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Mechanisms of Diffusional Phase Transformations in Metals and Alloys




ISBN 9781420062991
Published May 19, 2010 by CRC Press
685 Pages - 581 B/W Illustrations

 
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Book Description

Developed by the late metallurgy professor and master experimentalist Hubert I. Aaronson, this collection of lecture notes details the fundamental principles of phase transformations in metals and alloys upon which steel and other metals industries are based.

Mechanisms of Diffusional Phase Transformations in Metals and Alloys is devoted to solid-solid phase transformations in which elementary atomic processes are diffusional jumps, and these processes occur in a series of so-called nucleation and growth through interface migration. Instead of relying strictly on a pedagogical approach, it documents the evolution of phase transformation concepts. The authors present topics by describing a phenomenon and then following up with a corresponding hypothesis or alternative explanation. In this way, the book also shows how the field continues to evolve and meet new challenges.

Integrated with information from a number of key papers and review articles, this volume reflects this revered and influential instructor’s unique and passionate way of introducing well-established theories and knowledge in a systematic way, at the same time introducing, in great detail, how a new idea or interpretation of a phenomenon has emerged, evolved, and gained its current status. If the published version of a theory or a model was too condensed, Aaronson worked the problem out in painstaking detail so that graduate students could follow the derivations. This collection is full of such unique "Aaronsonian idiosyncrasies," which add immense value as a powerful tool for learning in this challenging materials field.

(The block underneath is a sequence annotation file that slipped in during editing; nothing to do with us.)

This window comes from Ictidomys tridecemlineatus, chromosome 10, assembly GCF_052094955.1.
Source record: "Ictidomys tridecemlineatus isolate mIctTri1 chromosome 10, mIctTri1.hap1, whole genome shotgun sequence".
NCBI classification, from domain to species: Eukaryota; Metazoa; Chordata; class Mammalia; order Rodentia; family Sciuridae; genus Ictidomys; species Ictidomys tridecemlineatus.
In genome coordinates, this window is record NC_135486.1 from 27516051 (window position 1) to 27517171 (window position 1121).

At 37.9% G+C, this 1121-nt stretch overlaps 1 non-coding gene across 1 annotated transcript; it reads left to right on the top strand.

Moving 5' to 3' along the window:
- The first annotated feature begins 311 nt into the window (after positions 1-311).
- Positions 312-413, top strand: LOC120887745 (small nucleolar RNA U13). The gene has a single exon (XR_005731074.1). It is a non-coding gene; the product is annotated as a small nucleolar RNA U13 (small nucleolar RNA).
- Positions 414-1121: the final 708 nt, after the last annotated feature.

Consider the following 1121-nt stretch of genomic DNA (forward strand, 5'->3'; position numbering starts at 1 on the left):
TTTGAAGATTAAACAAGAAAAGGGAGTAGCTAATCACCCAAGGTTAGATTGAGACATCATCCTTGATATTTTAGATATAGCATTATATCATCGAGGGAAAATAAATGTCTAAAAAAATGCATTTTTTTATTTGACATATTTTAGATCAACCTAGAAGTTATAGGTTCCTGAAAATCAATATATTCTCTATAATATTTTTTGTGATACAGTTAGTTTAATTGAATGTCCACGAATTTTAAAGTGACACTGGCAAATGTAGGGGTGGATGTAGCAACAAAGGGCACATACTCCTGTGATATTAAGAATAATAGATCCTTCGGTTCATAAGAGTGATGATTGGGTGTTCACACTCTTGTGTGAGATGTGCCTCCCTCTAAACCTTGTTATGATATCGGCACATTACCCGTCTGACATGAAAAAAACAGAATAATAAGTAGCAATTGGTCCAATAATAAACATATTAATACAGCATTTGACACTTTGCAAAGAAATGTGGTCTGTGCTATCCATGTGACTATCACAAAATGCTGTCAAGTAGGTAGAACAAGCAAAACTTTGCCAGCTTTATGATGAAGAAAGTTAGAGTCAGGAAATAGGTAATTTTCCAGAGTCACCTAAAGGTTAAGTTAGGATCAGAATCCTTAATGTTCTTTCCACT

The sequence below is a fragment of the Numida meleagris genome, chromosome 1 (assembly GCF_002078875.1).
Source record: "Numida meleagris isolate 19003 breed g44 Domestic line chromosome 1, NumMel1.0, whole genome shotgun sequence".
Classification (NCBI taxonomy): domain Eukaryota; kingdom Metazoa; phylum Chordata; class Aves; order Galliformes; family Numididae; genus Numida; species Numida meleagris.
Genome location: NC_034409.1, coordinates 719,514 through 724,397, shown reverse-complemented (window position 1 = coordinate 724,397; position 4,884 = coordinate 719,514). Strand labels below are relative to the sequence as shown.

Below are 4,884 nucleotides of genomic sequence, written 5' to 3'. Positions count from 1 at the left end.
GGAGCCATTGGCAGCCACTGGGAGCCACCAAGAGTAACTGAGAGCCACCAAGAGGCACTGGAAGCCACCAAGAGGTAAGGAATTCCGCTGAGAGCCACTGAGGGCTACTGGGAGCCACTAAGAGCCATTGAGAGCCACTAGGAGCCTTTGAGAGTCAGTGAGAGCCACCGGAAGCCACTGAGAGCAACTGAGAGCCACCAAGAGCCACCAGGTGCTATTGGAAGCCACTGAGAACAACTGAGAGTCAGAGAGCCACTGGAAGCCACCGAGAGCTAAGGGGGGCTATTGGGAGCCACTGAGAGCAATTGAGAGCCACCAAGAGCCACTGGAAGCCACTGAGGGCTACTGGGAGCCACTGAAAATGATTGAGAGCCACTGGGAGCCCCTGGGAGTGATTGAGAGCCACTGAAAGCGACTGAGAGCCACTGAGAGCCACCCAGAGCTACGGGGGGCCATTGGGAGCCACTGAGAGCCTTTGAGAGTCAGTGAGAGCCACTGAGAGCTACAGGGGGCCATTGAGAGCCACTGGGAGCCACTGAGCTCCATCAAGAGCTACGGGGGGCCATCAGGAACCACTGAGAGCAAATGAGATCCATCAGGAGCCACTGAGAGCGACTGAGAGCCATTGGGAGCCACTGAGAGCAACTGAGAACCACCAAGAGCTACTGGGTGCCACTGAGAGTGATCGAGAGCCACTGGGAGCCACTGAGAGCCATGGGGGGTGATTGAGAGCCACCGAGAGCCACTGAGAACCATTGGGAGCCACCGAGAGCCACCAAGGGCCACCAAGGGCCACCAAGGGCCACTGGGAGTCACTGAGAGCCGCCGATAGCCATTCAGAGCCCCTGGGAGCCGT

Table of Contents

Applied Thermodynamics
Free Energy-Composition Relationships for Binary Substitutional Solid Solutions
Free Energy-Composition Diagram and Applications to Driving Force Calculations
Thermodynamics of Interstitial Solid Solutions through Application to the Proeutectoid Ferrite Reaction in Fe-C Alloys
Diffusional Nucleation in Solid–Solid Transformations
Introduction through Qualitative General Statements
Brief Comparative Survey of Nucleation in the Four Basic Types of Phase Transformation
Outline of Approach for Development of Nucleation Theory
Proof that the Equilibrium Concentration of Critical Nuclei Is Proportional to exp(_DG*=kT)
Fictitious Equilibrium Nucleation Rate
Derivation of Steady-State Nucleation Rate
Estimation of b*
Time-Dependent Nucleation Rate
Feder et al.’s Treatment of t
Time-Dependent Nucleation Rate for Homogeneous Nucleation with Isotropic g
Ancillary Parameters
Preliminary Consideration of the Approximation for f¼DGvþW
Nonclassical Nucleation Theory
Modifications of Homogeneous Nucleation Kinetics by Anisotropic Interfacial Energy
Nucleation Kinetics at the Faces of Disordered Grain Boundaries
Comparative Nucleation Kinetics at Grain Faces, Edges, and Corners Relative to Homogeneous Nucleation: Trade-Offs between N and DG* When gab Is Isotropic Nucleation at Dislocations
Comparisons of Theory and Experiment
Diffusional Growth
Basic Differences between Diffusional Nucleation and Diffusional Growth
A General Theory of Precipitate Morphology
Disordered Interphase Boundaries
Partially and Fully Coherent Interphase Boundaries
Relative Growth Kinetics of Disordered and Partially Coherent Interphase Boundaries